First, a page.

To maximize sales this season, retailers need to understand the purchase intentions of holiday consumers. That's why our clients use their insight communities to gather the data that they need to optimize their holiday marketing campaigns.
But if you don't have an insight community or if you'd like to compare your insights against a benchmark, it might help to know the intention of the general population.
Based on our survey of 1,006 Americans, here are six holiday insights that will help retailers make sense of consumer data:
- Forty percent of people have already started shopping for gifts.
Two out of every five people who intend to shop this holiday season have already started shopping. In fact, the majority of these people started near the tail end of November.
This explains why many retailers promote holiday shopping earlier on during the year. But before retailers start decorating their stores and begin blasting Christmas music during the middle of August, they need be wary of the negative consumer sentiment that may result from early holiday promotions.
- More people plan to start shopping on Black Friday than Cyber Monday.
Among customers who plan to kick-start their holiday shopping by attending a massive sale, more plan on starting on Black Friday (18%) than Cyber Monday (4%).
This is not to say that Cyber Monday wasn't a success for retailers. In fact, the opposite is true. According to American Express, Cyber Monday beat out Black Friday as the most popular shopping day, as more consumers (55% vs. 39% in 2012) said they'll shop at the virtual blowout sales instead of fighting the crowds the day after Thanksgiving (52% vs. 45% in 2012). Web sales this holiday season are projected to climb as much as 15% to $82 billion, more than three times faster than total retail growth of 3.9% to $602.1 billion.
As the popularity of Cyber Monday continues to grow, retailers that have a strong e-commerce presence should continue to invest marketing dollars towards the mega online shopping event. Brands that primarily rely on brick-and-mortar stores also need to figure out what they need to do to take advantage of the growing dominance of Cyber Monday.
- The top three items people plan to buy this holiday are clothes, gift cards, and electronics.
Your prospects are good if you want to receive clothes, gift cards, or electronics as gifts this holiday. The top three items people plan to purchase this holiday are clothes (64% of shoppers plan to purchase), followed by gift cards (59%) and electronics (50%).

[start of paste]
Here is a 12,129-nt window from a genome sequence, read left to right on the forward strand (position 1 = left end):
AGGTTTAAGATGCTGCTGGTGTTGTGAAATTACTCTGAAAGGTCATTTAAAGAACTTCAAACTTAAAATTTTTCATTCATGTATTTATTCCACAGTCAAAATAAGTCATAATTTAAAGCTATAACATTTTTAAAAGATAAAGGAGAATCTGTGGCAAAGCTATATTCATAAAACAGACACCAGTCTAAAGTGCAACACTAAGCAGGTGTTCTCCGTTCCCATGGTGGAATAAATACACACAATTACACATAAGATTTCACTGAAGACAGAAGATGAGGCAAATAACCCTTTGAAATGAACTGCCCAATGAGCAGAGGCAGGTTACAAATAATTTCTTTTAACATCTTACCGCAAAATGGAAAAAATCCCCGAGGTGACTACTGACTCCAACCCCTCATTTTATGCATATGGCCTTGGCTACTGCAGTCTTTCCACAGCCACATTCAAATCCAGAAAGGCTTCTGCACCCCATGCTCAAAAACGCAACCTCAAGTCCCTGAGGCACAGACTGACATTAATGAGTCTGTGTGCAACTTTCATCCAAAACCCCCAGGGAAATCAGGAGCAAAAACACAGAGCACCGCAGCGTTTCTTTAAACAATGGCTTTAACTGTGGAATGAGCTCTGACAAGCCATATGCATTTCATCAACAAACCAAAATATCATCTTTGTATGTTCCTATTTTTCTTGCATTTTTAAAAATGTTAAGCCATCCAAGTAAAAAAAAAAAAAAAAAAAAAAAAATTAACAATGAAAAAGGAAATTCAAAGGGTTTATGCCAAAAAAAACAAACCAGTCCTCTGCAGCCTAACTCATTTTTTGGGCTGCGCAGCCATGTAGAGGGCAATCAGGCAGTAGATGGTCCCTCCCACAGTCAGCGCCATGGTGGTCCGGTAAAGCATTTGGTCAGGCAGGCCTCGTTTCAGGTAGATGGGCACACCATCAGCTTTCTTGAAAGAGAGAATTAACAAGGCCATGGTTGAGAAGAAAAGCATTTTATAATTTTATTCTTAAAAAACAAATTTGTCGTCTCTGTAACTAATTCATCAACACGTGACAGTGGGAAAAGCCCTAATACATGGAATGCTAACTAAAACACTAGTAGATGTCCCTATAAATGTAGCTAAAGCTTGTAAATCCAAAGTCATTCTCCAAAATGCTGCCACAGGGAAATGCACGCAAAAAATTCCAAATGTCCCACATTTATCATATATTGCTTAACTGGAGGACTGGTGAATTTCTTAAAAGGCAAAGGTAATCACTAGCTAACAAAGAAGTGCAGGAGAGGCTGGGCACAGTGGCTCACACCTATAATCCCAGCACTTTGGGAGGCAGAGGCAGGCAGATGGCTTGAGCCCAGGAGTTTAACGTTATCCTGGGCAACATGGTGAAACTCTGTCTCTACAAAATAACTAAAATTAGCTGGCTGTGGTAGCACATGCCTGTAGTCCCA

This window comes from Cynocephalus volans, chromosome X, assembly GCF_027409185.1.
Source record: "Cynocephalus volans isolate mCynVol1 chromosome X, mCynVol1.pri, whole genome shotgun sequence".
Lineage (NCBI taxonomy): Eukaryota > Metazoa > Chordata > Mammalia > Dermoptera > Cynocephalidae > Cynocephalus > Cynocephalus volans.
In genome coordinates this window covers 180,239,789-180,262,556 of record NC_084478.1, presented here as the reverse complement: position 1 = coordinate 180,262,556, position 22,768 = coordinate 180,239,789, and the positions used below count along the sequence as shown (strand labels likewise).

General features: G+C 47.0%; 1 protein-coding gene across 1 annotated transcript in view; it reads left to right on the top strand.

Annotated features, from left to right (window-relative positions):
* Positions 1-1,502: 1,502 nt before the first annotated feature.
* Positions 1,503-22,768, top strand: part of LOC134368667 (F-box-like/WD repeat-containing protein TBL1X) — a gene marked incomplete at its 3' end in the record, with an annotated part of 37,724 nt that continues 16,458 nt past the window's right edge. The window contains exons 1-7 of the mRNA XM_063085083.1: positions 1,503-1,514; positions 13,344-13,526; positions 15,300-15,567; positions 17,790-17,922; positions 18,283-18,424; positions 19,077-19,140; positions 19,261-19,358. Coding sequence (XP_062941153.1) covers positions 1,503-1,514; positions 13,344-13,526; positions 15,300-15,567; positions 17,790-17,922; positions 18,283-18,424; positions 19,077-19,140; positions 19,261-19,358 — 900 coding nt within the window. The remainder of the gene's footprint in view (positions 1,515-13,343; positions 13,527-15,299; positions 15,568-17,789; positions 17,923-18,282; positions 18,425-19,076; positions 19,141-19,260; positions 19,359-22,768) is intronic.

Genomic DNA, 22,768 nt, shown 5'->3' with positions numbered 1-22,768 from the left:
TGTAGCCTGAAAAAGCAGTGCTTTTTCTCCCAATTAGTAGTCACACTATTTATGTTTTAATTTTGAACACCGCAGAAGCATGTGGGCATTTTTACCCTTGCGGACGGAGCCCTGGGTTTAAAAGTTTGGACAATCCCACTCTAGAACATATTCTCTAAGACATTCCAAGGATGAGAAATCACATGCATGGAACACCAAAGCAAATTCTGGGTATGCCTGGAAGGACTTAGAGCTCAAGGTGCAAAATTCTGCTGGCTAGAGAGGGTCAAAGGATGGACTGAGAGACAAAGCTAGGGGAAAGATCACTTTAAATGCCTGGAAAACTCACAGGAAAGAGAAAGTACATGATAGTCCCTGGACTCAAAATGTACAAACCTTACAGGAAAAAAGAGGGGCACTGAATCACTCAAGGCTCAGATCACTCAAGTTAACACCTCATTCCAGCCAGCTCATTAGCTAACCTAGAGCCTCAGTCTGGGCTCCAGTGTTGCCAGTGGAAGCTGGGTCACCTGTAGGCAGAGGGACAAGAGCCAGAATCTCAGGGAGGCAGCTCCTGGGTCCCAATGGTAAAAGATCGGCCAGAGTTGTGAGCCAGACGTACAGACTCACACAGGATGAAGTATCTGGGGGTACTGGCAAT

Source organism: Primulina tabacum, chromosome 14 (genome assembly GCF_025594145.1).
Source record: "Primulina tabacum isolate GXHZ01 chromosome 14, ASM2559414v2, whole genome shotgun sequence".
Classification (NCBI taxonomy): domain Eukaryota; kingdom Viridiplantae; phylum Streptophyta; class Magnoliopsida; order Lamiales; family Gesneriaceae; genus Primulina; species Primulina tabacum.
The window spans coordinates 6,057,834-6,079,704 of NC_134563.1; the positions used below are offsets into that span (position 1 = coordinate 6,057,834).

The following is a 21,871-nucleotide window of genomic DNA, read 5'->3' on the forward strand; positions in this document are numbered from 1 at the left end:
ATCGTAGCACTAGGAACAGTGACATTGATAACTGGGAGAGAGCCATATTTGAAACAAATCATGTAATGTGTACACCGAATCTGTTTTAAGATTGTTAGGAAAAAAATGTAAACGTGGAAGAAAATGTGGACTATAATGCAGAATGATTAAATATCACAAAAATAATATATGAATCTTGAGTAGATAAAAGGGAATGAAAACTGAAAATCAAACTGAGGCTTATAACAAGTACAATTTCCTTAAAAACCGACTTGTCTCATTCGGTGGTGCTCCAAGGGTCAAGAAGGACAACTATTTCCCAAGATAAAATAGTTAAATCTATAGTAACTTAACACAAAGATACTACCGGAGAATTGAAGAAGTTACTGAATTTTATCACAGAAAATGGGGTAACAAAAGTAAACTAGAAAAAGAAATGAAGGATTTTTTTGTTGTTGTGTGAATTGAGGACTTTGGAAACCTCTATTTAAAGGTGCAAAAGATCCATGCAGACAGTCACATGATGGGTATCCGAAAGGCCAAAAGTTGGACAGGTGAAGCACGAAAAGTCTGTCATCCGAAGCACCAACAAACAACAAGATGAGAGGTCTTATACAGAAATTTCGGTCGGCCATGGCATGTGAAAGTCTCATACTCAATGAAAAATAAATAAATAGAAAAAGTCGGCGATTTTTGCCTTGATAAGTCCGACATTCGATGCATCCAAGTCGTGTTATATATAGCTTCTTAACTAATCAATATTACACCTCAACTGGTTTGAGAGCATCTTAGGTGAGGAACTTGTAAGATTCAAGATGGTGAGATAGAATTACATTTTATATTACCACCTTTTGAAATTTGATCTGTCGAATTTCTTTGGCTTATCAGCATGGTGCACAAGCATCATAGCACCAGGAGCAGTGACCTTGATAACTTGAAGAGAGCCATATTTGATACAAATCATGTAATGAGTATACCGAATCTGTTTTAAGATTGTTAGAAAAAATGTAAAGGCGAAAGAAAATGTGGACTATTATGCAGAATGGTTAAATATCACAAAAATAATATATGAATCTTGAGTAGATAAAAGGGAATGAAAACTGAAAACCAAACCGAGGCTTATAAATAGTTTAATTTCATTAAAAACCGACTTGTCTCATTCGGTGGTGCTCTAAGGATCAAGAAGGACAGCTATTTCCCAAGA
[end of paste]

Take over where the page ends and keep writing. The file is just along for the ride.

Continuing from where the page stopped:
The least sought-out items are books and jewelry; only 29% of holiday shoppers plan to buy books and only 22% plan to buy jewelry.
Knowing what popular items people plan to buy for the holidays can help you optimize where you place your products on your websites or stores.
- Men are twice as more likely than women to shop online this holiday season.
Online shoppers are disproportionately male: 62% of those who plan to shop (at least partially) online are male while only 32% are female. For retailers who have different marketing strategies for each gender, this number can help them decide how much to allocate to their online versus in-store advertising budgets.
- One-third of holiday shoppers plan to spend less this holiday season than previous years.
A third of American shoppers are cutting down their holiday budget. This may not be a big surprise since a recent study showed a decrease in real disposable income during the first quarter of 2013.
But it's not all grim news for retailers as 18% plan to spend more, and 55% of shoppers intend to spend nearly the same amount money as they did last year, mitigating the possible impact of the shrinking expenditures of that one-third. While 13% of Americans do not plan to shop this holiday season, retailers should talk to their customers to figure out what drives the purchases of those who plan to brave shopping malls and visit e-commerce sites this season.
- Nearly 70% of people plan to spend $500 or less this holiday season.
Knowing how much the typical customer spends can help retailers better price their products. According to our study, 30% of seasonal shoppers plan to drop between $100 and $299 this season, while 26% plan to spend between $300 and $499, and 16% plan to spend over $700.
Understanding variations in how different consumers do their holiday shopping is one of the most important segmentations retailers can do on their customer base. Our insights into the variations among the overall consumer population should encourage retailers to conduct research on their own specific customer segments for the next holiday shopping season.